29 March 2019
Royalty Digest Quarterly no. 1, 2019
The cover photo hints at the fact that Hanover is the topic for this issue's Family Album by Charlotte Zeepvat. One observant reader commented recently in the Royalty Digest Quarterly's Facebook group that the very first issue of the magazine (no. 1, 2006) covered a Hanover album as well. Editor Ted Rosvall replied that «Yes, but that was long before we found the format and concept of the family albums. It only ahd [sic!] a few pages and very limited illustrations. This time we have done it properly.» Later in the same discussion another observant reader points out the same, and Rosvall refers to the 2006 album as «only an embryo, a tryout, to the Family Albums we have since produced». He continues: «Since Ms Zeepvat and I thought we did not handle that dynasty properly, we decided that it would be a good idea to redo it, this time with all the Brunswick background in the 17th and 18th centuries. The dynasties next to come are FRANCE (Bourbon/Orléans/Bonaparte), Two Sicilies, Schwarzburg-Sondershausen, Reuss-Schleiz, Spain and Sweden.»
And the redo is properly done indeed, with the traditional introduction to the family besides a large collection of photos of the members of the royal house and the palaces – 84 in all – as well as 6 pages with genealogical tables. Cleverly enough, the editor has also included the article The Cumberland Princesses by Marlene A. Eilers-Koenig.
In his Editor's Corner Ted Rosvall dwells on abdications in royal Europe prior to WW1 and lists examples from among others France, Spain and Austria. He could of course have mentioned abdications closer to his home country, such as King Christian Frederik's abdication of the Norwegian throne in 1814 and King Oscar II's of the same in 1905. The reason for Rosvall's list is to point to the second part of Bearn Bilker's The November 1918 Abdications, which is included in the present issue. I really enjoyed the first part published in no. 4, 2018, and Bilker delivers once again! This time we can read about the abdications in Saxe-Weimar, Hesse and by Rhine, Württemberg, Saxony, Mecklenburg and Waldeck-Pyrmont. Concerning the royal house of Saxony, Bilker correctly points out that the royal house is now extinct while one morganatic branch still remains. Oddly enough the editor has included a photo of «Prince Alexander of Sachsen-Gessaphe» (Alexander de Afif), who claimed the headship following the death of his uncle, Maria Emanuel, Margrave of Meißen, in 2012. But otherwise de Afif is not mentioned at all. It is a trifle, though, but it might have been more fitting to include a photo of either Maria Emanuel or Albert.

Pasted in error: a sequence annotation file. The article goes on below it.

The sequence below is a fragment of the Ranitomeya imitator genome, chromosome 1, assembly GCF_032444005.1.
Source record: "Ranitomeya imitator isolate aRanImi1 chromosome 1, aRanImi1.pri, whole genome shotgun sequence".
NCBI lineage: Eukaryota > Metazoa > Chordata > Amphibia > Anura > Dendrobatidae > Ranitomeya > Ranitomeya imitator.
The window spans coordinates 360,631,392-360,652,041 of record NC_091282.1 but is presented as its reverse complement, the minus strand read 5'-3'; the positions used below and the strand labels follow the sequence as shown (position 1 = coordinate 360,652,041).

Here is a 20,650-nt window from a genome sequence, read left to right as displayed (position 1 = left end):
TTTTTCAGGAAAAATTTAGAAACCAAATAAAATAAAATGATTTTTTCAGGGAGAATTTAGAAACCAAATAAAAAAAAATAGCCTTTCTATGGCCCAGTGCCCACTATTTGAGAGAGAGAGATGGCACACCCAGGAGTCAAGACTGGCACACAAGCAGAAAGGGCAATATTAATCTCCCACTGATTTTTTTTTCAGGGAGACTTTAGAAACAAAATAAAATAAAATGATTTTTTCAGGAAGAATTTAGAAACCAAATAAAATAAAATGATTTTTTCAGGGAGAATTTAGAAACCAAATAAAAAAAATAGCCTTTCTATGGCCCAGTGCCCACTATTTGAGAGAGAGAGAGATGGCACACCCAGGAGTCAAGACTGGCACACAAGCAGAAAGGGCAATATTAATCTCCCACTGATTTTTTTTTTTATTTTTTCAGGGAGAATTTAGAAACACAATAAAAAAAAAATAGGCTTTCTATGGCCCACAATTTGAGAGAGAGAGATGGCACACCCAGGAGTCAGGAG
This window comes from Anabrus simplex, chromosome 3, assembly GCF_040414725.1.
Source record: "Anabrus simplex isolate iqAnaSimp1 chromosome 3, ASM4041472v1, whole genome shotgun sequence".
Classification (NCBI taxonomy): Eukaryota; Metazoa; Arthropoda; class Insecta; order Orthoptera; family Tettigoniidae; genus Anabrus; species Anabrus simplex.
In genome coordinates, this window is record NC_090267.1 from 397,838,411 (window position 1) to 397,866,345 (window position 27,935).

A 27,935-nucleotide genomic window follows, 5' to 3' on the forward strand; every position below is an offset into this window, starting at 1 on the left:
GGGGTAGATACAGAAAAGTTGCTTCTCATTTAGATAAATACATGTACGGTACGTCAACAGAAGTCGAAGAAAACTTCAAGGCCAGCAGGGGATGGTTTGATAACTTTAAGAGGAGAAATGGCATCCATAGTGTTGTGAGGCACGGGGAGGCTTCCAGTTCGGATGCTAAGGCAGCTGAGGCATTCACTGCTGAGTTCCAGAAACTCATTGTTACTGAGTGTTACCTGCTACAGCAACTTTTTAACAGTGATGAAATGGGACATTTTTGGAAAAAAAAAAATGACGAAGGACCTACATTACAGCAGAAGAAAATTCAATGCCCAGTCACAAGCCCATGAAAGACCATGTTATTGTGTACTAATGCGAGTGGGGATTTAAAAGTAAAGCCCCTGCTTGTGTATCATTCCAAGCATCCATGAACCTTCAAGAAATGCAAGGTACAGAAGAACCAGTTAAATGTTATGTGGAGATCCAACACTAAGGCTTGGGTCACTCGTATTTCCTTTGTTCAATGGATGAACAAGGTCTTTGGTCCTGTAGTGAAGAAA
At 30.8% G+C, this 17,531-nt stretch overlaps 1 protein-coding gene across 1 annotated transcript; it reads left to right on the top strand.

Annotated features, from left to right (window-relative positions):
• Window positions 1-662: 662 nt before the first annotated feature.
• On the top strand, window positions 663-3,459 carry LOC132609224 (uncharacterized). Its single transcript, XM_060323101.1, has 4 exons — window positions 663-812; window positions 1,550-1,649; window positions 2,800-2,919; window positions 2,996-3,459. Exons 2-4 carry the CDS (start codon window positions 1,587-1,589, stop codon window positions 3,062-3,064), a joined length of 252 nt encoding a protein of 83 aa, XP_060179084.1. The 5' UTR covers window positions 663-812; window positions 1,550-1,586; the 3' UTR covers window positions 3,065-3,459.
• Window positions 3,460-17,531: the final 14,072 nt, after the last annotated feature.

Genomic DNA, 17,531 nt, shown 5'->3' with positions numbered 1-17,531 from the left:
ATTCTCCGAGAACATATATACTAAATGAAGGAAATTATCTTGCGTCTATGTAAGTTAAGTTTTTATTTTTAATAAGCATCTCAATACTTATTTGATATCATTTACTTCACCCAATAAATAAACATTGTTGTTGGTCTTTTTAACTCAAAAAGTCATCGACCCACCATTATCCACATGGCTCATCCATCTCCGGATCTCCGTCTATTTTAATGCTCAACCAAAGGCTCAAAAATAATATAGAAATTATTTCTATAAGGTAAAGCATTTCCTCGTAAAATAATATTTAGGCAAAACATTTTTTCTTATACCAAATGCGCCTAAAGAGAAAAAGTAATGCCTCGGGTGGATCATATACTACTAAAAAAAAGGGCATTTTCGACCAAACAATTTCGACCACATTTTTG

In the last issue of 2018, Stefan Haderer was the author of the article A Fairytale Palace on Corfu. I: The Achilleion and Empress Elisabeth of Austria. This time Haderer returns with the second part, The Achilleion and German Emperor Wilhelm II. It is once again worth reading, and the information that the Achilleion and its park today is a museum certainly tempts my desire to visit Corfu one day.
Bearn Bilker has also made a second contribution this time – a review of John van der Kiste's book Daughter of Prussia. Louise, Grand Duchess of Baden and her family (A&F Publications, South Brent Devon, UK, 2017, ISBN 978-1546960379). As of today the Kindle edition only costs USD 5,61, the paperback edition USD 10,09.
The editor has found space for two of his own (smaller) articles this time: Royal Monograms, based on and old album containing a large collection of among others royal and noble monograms and which he found in a second hand book store many years ago, and Little-Known Royals. Prince Erik of Sweden.
Finally the readers are treated with The World Wide Web of Royalty, the column covering genealogical news of the Imperial, royal, princely and/or mediatized houses of Europe, this time Austria, Castell-Rüdenhausen, France, Fürstenberg. Hohenzollern, Luxembourg and Spain (or France again, depending on your view on Luis Alfonso, Duke of Anjou's claims).
In other words, plenty of good articles to read this time as well!
Information on Royalty Digest Quarterly can be found at its editor's website Royalbooks.se. See earlier presentation of RDQ here. See also its Facebook page.
Updated on Thursday 4 April 2019 at 21.20 (reference to Cumberland article corrected, see comments section).
Posted by Dag T. Hoelseth at 23:17
Labels genealogy, Germany, Hannover, royalty, Royalty Digest Quarterly, royalty magazines, Ted Rosvall
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The Cumberland Princesses is the title of the article :)ReplyDelete
Yes, sorry about that. I took "Cumberland. Three Princesses" from the cover, obviously, while inside the article was titled "The Cumberland Princesses",a s you say. Hereby corrected. :-)ReplyDelete